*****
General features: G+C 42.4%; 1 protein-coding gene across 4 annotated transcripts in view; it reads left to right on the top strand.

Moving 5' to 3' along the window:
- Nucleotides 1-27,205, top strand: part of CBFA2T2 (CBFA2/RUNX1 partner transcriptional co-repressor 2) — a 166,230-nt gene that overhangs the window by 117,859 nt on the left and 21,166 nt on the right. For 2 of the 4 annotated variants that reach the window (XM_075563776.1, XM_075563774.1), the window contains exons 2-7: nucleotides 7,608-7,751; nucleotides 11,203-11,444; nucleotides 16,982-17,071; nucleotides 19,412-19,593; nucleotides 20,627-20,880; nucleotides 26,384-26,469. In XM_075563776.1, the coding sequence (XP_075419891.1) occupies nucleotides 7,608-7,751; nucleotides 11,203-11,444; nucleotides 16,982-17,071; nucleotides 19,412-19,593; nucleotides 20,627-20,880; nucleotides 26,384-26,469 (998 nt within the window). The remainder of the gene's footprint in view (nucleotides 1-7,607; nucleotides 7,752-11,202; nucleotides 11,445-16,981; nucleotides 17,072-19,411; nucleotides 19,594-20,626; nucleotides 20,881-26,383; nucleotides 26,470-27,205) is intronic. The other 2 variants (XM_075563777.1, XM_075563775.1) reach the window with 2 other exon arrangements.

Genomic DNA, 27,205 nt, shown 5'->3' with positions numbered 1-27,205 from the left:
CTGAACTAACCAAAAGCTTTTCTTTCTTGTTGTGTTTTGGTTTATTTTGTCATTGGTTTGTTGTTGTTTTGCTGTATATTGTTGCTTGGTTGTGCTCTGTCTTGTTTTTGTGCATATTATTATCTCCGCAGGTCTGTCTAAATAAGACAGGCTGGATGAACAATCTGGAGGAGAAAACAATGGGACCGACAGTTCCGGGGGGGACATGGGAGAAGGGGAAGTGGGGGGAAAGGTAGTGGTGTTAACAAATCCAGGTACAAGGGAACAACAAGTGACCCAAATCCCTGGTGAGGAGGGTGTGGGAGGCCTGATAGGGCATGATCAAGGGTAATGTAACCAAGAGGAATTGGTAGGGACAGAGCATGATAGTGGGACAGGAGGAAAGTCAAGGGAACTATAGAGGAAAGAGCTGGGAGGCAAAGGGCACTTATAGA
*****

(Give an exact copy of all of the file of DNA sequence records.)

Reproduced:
General features: G+C 42.4%; 1 protein-coding gene across 4 annotated transcripts in view; it reads left to right on the top strand.

Moving 5' to 3' along the window:
- Nucleotides 1-27,205, top strand: part of CBFA2T2 (CBFA2/RUNX1 partner transcriptional co-repressor 2) — a 166,230-nt gene that overhangs the window by 117,859 nt on the left and 21,166 nt on the right. For 2 of the 4 annotated variants that reach the window (XM_075563776.1, XM_075563774.1), the window contains exons 2-7: nucleotides 7,608-7,751; nucleotides 11,203-11,444; nucleotides 16,982-17,071; nucleotides 19,412-19,593; nucleotides 20,627-20,880; nucleotides 26,384-26,469. In XM_075563776.1, the coding sequence (XP_075419891.1) occupies nucleotides 7,608-7,751; nucleotides 11,203-11,444; nucleotides 16,982-17,071; nucleotides 19,412-19,593; nucleotides 20,627-20,880; nucleotides 26,384-26,469 (998 nt within the window). The remainder of the gene's footprint in view (nucleotides 1-7,607; nucleotides 7,752-11,202; nucleotides 11,445-16,981; nucleotides 17,072-19,411; nucleotides 19,594-20,626; nucleotides 20,881-26,383; nucleotides 26,470-27,205) is intronic. The other 2 variants (XM_075563777.1, XM_075563775.1) reach the window with 2 other exon arrangements.

Genomic DNA, 27,205 nt, shown 5'->3' with positions numbered 1-27,205 from the left:
CTGAACTAACCAAAAGCTTTTCTTTCTTGTTGTGTTTTGGTTTATTTTGTCATTGGTTTGTTGTTGTTTTGCTGTATATTGTTGCTTGGTTGTGCTCTGTCTTGTTTTTGTGCATATTATTATCTCCGCAGGTCTGTCTAAATAAGACAGGCTGGATGAACAATCTGGAGGAGAAAACAATGGGACCGACAGTTCCGGGGGGGACATGGGAGAAGGGGAAGTGGGGGGAAAGGTAGTGGTGTTAACAAATCCAGGTACAAGGGAACAACAAGTGACCCAAATCCCTGGTGAGGAGGGTGTGGGAGGCCTGATAGGGCATGATCAAGGGTAATGTAACCAAGAGGAATTGGTAGGGACAGAGCATGATAGTGGGACAGGAGGAAAGTCAAGGGAACTATAGAGGAAAGAGCTGGGAGGCAAAGGGCACTTATAGA